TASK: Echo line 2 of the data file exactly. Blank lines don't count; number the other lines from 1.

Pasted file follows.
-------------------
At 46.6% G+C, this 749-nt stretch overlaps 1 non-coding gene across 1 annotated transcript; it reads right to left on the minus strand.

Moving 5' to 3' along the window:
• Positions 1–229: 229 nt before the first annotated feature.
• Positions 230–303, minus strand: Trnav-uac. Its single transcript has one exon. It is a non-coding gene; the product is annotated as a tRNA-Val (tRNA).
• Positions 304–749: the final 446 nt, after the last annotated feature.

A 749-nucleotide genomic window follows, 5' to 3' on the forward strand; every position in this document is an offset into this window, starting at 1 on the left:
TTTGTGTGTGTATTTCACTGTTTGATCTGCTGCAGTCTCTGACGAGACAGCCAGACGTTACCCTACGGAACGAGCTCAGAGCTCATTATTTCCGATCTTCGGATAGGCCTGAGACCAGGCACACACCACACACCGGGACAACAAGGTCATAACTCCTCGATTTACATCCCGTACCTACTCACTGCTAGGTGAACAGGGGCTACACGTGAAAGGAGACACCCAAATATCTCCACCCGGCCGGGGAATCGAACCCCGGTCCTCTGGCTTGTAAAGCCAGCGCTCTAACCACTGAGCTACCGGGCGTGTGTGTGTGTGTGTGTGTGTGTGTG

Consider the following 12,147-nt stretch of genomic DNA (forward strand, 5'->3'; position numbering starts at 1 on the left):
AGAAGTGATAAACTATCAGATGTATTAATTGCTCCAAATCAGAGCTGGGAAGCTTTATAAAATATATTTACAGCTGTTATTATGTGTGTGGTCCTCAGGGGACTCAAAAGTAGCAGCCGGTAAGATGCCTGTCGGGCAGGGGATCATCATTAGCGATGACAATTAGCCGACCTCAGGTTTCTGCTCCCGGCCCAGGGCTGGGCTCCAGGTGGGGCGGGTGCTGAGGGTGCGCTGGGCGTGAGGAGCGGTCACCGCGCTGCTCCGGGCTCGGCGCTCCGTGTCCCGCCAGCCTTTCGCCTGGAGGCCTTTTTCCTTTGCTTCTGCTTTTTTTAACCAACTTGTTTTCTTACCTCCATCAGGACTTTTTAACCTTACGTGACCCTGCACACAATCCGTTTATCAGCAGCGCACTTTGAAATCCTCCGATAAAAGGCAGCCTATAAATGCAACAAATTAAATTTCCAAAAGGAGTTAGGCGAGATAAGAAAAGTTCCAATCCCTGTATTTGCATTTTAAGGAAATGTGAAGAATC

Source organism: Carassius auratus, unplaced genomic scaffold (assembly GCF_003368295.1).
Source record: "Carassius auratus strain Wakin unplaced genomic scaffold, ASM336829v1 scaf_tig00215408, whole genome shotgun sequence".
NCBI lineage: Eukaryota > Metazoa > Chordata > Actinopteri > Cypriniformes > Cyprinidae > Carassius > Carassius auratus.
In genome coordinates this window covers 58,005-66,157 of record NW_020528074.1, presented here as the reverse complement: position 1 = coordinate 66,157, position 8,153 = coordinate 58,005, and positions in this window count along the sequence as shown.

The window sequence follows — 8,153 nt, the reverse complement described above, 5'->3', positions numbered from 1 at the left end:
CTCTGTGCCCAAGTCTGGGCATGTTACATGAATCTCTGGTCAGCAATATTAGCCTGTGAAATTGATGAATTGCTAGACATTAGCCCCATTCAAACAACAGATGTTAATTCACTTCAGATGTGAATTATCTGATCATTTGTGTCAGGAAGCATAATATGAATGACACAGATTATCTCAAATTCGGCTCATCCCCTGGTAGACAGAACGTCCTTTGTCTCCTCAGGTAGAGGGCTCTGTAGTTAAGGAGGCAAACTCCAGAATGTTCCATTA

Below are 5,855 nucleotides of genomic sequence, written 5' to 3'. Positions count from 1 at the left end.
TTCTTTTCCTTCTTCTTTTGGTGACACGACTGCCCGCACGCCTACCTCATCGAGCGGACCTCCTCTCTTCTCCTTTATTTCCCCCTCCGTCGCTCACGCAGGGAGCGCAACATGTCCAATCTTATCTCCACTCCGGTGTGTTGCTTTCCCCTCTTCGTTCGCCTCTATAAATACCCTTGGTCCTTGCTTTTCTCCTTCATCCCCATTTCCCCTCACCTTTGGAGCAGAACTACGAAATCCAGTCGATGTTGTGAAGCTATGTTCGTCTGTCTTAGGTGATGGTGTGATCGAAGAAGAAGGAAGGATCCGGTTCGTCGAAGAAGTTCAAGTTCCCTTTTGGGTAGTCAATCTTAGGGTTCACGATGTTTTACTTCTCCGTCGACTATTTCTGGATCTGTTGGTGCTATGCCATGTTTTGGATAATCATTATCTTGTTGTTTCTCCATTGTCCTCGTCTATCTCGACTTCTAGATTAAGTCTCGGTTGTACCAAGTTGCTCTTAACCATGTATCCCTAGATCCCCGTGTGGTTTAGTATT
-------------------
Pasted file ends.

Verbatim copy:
Moving 5' to 3' along the window: